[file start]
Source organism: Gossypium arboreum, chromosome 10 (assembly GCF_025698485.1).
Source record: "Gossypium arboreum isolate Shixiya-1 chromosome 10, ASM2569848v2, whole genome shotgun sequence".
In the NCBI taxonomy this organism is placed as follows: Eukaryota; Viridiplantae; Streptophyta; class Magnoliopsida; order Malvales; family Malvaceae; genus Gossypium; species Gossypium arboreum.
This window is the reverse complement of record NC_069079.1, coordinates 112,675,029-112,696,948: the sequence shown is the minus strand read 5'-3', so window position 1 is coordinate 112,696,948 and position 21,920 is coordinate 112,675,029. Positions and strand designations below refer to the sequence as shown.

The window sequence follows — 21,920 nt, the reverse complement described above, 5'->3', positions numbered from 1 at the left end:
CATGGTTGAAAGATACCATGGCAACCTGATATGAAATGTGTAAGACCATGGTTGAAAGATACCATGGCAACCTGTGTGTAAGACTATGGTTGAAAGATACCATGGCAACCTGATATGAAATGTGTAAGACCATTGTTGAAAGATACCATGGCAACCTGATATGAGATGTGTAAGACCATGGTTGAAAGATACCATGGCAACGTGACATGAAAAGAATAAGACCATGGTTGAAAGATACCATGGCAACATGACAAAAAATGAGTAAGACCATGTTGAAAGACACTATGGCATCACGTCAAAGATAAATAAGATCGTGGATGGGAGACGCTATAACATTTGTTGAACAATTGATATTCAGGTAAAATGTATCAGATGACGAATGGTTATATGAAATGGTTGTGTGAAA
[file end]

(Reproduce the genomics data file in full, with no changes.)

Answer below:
Source organism: Gossypium arboreum, chromosome 10 (assembly GCF_025698485.1).
Source record: "Gossypium arboreum isolate Shixiya-1 chromosome 10, ASM2569848v2, whole genome shotgun sequence".
In the NCBI taxonomy this organism is placed as follows: Eukaryota; Viridiplantae; Streptophyta; class Magnoliopsida; order Malvales; family Malvaceae; genus Gossypium; species Gossypium arboreum.
This window is the reverse complement of record NC_069079.1, coordinates 112,675,029-112,696,948: the sequence shown is the minus strand read 5'-3', so window position 1 is coordinate 112,696,948 and position 21,920 is coordinate 112,675,029. Positions and strand designations below refer to the sequence as shown.

The window sequence follows — 21,920 nt, the reverse complement described above, 5'->3', positions numbered from 1 at the left end:
CATGGTTGAAAGATACCATGGCAACCTGATATGAAATGTGTAAGACCATGGTTGAAAGATACCATGGCAACCTGTGTGTAAGACTATGGTTGAAAGATACCATGGCAACCTGATATGAAATGTGTAAGACCATTGTTGAAAGATACCATGGCAACCTGATATGAGATGTGTAAGACCATGGTTGAAAGATACCATGGCAACGTGACATGAAAAGAATAAGACCATGGTTGAAAGATACCATGGCAACATGACAAAAAATGAGTAAGACCATGTTGAAAGACACTATGGCATCACGTCAAAGATAAATAAGATCGTGGATGGGAGACGCTATAACATTTGTTGAACAATTGATATTCAGGTAAAATGTATCAGATGACGAATGGTTATATGAAATGGTTGTGTGAAA